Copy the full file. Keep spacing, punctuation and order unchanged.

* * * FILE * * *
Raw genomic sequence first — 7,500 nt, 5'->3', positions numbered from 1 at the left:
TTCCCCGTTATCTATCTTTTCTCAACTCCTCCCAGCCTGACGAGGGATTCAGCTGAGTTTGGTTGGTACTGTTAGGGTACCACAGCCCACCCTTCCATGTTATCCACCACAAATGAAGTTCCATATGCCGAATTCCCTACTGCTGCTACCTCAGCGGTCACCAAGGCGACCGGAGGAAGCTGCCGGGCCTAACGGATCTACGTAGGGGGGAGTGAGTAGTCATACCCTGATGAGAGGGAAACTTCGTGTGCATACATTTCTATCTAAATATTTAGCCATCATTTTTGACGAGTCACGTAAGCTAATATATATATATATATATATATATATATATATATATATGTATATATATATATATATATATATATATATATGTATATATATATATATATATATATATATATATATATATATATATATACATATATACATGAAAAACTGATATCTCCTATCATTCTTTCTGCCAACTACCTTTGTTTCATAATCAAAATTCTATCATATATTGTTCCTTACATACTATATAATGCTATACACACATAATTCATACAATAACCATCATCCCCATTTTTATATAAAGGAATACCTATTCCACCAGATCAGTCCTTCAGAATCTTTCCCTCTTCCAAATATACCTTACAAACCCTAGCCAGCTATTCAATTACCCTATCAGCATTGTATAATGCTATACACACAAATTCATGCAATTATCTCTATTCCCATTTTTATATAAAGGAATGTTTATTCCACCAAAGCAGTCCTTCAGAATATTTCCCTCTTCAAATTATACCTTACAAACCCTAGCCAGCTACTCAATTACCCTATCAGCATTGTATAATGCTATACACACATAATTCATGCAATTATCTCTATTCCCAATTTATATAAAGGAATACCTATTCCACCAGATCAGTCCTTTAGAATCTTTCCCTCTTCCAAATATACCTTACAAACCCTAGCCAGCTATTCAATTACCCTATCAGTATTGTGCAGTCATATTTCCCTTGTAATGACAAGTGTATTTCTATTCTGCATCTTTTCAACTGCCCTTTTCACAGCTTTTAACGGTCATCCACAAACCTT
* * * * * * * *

Raw genomic sequence first — 7,500 nt, 5'->3', positions numbered from 1 at the left:
TTCCCCGTTATCTATCTTTTCTCAACTCCTCCCAGCCTGACGAGGGATTCAGCTGAGTTTGGTTGGTACTGTTAGGGTACCACAGCCCACCCTTCCATGTTATCCACCACAAATGAAGTTCCATATGCCGAATTCCCTACTGCTGCTACCTCAGCGGTCACCAAGGCGACCGGAGGAAGCTGCCGGGCCTAACGGATCTACGTAGGGGGGAGTGAGTAGTCATACCCTGATGAGAGGGAAACTTCGTGTGCATACATTTCTATCTAAATATTTAGCCATCATTTTTGACGAGTCACGTAAGCTAATATATATATATATATATATATATATATATATATATATGTATATATATATATATATATATATATATATATGTATATATATATATATATATATATATATATATATATATATATATATACATATATACATGAAAAACTGATATCTCCTATCATTCTTTCTGCCAACTACCTTTGTTTCATAATCAAAATTCTATCATATATTGTTCCTTACATACTATATAATGCTATACACACATAATTCATACAATAACCATCATCCCCATTTTTATATAAAGGAATACCTATTCCACCAGATCAGTCCTTCAGAATCTTTCCCTCTTCCAAATATACCTTACAAACCCTAGCCAGCTATTCAATTACCCTATCAGCATTGTATAATGCTATACACACAAATTCATGCAATTATCTCTATTCCCATTTTTATATAAAGGAATGTTTATTCCACCAAAGCAGTCCTTCAGAATATTTCCCTCTTCAAATTATACCTTACAAACCCTAGCCAGCTACTCAATTACCCTATCAGCATTGTATAATGCTATACACACATAATTCATGCAATTATCTCTATTCCCAATTTATATAAAGGAATACCTATTCCACCAGATCAGTCCTTTAGAATCTTTCCCTCTTCCAAATATACCTTACAAACCCTAGCCAGCTATTCAATTACCCTATCAGTATTGTGCAGTCATATTTCCCTTGTAATGACAAGTGTATTTCTATTCTGCATCTTTTCAACTGCCCTTTTCACAGCTTTTAACGGTCATCCACAAACCTT